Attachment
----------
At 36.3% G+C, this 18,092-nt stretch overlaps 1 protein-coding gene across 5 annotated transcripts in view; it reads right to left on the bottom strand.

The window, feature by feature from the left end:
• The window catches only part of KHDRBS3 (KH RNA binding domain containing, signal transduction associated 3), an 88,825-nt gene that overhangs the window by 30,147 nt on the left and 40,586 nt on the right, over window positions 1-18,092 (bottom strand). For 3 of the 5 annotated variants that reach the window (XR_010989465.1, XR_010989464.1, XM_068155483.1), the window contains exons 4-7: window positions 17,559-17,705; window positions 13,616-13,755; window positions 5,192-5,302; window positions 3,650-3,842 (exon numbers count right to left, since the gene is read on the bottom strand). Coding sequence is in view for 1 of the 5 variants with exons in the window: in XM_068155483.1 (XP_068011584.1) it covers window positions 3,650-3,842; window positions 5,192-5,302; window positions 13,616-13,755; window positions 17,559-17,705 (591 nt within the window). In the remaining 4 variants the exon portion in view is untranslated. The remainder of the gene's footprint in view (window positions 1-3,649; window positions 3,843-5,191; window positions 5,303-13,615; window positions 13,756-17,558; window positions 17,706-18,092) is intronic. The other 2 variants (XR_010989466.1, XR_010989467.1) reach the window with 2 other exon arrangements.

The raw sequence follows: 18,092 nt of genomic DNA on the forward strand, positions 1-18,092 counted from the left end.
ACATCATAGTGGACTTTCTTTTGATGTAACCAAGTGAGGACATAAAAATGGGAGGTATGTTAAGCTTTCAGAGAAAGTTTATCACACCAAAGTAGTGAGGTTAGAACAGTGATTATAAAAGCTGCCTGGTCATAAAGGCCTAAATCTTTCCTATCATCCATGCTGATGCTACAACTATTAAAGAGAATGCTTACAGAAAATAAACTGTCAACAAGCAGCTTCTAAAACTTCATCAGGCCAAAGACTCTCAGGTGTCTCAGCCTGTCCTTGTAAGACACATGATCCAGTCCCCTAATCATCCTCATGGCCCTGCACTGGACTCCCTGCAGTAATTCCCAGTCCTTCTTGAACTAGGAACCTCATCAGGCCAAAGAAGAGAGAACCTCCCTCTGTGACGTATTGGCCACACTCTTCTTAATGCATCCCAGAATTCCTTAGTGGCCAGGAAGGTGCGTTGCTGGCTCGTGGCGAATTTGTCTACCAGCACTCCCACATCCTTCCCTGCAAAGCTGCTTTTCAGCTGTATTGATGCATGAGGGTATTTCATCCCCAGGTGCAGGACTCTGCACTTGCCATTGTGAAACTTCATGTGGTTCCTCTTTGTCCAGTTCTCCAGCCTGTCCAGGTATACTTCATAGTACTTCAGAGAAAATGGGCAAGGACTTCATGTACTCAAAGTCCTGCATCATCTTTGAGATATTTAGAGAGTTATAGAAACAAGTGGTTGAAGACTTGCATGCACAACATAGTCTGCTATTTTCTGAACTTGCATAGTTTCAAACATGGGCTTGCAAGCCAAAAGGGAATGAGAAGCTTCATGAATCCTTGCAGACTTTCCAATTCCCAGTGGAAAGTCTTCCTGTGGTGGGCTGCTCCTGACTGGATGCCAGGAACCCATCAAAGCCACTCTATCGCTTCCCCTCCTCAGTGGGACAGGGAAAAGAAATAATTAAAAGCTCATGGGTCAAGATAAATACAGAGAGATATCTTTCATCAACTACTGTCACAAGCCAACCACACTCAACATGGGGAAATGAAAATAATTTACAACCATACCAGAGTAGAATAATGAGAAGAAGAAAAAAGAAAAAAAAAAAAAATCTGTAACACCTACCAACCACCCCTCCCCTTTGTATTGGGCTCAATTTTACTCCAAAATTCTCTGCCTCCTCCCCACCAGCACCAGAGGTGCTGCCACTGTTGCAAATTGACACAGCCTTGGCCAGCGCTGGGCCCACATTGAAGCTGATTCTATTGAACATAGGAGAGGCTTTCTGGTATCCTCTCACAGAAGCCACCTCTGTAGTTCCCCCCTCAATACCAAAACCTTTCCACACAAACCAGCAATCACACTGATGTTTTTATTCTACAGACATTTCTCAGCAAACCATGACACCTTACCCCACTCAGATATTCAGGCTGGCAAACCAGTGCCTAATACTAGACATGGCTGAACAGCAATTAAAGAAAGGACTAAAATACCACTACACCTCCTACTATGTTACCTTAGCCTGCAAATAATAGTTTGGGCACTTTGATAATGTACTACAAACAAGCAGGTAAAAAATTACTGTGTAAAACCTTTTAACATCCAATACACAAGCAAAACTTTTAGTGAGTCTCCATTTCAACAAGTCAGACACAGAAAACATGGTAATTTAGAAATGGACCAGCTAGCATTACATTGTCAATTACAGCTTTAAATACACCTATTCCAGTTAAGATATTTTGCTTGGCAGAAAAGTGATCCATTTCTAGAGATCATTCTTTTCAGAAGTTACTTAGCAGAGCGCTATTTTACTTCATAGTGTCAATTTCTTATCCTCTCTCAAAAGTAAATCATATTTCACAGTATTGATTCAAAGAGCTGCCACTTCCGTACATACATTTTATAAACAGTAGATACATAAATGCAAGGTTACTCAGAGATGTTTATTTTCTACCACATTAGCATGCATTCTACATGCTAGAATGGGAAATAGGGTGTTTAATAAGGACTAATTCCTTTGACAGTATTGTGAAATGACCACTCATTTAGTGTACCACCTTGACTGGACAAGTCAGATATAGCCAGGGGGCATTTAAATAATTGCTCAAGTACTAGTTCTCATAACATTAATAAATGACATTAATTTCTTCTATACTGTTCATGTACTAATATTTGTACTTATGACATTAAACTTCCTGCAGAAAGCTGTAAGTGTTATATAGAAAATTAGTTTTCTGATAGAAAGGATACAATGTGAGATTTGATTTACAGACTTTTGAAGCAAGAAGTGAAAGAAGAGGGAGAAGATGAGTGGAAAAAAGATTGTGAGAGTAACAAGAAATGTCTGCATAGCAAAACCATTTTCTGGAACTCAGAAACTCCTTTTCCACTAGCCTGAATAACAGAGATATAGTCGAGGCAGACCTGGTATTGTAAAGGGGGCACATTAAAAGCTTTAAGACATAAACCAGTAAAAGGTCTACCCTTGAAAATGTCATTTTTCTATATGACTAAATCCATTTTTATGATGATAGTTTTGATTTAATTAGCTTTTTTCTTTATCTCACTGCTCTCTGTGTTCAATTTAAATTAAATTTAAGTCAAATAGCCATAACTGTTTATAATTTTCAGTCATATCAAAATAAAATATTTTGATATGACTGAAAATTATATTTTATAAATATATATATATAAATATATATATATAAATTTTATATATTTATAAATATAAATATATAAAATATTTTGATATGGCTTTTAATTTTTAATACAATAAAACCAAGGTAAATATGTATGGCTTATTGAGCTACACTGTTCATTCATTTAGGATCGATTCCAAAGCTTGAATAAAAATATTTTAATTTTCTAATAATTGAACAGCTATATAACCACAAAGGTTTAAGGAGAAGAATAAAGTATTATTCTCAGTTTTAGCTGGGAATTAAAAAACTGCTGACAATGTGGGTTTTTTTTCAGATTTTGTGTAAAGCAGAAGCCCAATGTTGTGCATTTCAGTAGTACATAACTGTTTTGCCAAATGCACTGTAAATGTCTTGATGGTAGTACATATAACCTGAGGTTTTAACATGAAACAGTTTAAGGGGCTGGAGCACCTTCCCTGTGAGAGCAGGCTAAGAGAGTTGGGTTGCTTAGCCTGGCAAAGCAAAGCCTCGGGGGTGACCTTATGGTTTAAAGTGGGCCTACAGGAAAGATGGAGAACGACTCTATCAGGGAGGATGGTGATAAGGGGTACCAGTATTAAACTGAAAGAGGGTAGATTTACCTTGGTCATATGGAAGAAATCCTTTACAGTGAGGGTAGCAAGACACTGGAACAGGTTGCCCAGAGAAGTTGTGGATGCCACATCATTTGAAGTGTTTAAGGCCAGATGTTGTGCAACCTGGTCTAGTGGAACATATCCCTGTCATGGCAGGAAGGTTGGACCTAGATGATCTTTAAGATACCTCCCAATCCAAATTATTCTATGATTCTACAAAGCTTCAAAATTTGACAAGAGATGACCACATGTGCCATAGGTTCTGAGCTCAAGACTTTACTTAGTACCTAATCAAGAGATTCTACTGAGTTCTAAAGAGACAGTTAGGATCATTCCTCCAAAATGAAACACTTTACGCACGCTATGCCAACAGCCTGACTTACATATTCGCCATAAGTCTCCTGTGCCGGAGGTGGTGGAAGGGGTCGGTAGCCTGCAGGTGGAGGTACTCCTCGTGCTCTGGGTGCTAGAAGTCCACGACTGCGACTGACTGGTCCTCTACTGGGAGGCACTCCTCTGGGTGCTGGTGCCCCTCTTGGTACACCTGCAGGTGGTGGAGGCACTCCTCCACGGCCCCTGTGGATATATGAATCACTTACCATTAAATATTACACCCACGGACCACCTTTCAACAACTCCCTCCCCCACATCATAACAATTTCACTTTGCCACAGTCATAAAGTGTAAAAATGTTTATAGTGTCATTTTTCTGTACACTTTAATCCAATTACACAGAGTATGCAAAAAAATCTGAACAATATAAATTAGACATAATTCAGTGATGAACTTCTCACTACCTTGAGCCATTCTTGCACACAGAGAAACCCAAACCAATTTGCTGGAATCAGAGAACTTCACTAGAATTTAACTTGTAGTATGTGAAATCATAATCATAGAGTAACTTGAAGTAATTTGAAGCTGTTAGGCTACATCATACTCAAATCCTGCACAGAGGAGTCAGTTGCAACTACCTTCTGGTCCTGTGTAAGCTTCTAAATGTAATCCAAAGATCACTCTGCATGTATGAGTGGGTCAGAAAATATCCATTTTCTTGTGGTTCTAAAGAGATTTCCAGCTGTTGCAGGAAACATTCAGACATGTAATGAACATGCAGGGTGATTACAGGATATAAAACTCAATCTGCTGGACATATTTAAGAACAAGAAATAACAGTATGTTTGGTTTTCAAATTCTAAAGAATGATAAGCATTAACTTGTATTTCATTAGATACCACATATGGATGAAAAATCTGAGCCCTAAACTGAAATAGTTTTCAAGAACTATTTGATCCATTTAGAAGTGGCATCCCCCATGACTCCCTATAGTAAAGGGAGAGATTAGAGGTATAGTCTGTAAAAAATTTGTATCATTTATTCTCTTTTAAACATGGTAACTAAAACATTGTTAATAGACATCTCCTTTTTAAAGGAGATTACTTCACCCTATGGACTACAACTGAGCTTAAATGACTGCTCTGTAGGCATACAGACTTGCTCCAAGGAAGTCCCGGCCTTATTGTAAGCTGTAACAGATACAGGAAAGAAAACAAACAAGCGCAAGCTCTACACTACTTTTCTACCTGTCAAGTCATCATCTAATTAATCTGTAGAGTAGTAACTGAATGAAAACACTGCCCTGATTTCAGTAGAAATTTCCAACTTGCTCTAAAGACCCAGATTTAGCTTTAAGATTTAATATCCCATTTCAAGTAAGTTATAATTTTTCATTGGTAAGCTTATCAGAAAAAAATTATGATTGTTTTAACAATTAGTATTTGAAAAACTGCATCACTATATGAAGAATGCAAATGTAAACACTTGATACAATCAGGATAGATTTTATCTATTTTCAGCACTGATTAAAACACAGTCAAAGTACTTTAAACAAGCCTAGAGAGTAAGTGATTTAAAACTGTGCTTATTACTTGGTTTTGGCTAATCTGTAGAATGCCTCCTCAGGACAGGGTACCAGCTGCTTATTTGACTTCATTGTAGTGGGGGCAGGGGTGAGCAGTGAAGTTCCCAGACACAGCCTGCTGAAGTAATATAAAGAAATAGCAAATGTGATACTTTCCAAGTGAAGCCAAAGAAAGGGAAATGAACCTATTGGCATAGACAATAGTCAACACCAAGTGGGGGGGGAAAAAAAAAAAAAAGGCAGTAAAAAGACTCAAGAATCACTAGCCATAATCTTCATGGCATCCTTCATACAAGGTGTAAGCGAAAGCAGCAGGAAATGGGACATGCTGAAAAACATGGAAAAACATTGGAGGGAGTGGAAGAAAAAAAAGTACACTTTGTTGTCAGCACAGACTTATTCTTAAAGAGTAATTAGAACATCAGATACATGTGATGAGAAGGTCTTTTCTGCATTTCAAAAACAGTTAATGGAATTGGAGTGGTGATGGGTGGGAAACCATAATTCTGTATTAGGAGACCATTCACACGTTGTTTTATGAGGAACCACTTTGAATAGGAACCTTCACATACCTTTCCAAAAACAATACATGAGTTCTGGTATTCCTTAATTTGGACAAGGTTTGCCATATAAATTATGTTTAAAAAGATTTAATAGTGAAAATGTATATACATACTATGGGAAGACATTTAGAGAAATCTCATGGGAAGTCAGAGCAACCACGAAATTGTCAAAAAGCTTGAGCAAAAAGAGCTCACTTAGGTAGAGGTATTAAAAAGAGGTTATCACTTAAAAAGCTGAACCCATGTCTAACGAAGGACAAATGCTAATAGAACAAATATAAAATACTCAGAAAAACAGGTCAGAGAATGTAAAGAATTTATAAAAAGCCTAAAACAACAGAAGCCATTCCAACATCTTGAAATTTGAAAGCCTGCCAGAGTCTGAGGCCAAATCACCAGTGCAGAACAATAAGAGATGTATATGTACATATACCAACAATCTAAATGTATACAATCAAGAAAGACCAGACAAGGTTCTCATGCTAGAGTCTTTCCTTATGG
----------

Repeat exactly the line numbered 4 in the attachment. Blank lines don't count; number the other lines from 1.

The raw sequence follows: 18,092 nt of genomic DNA on the forward strand, positions 1-18,092 counted from the left end.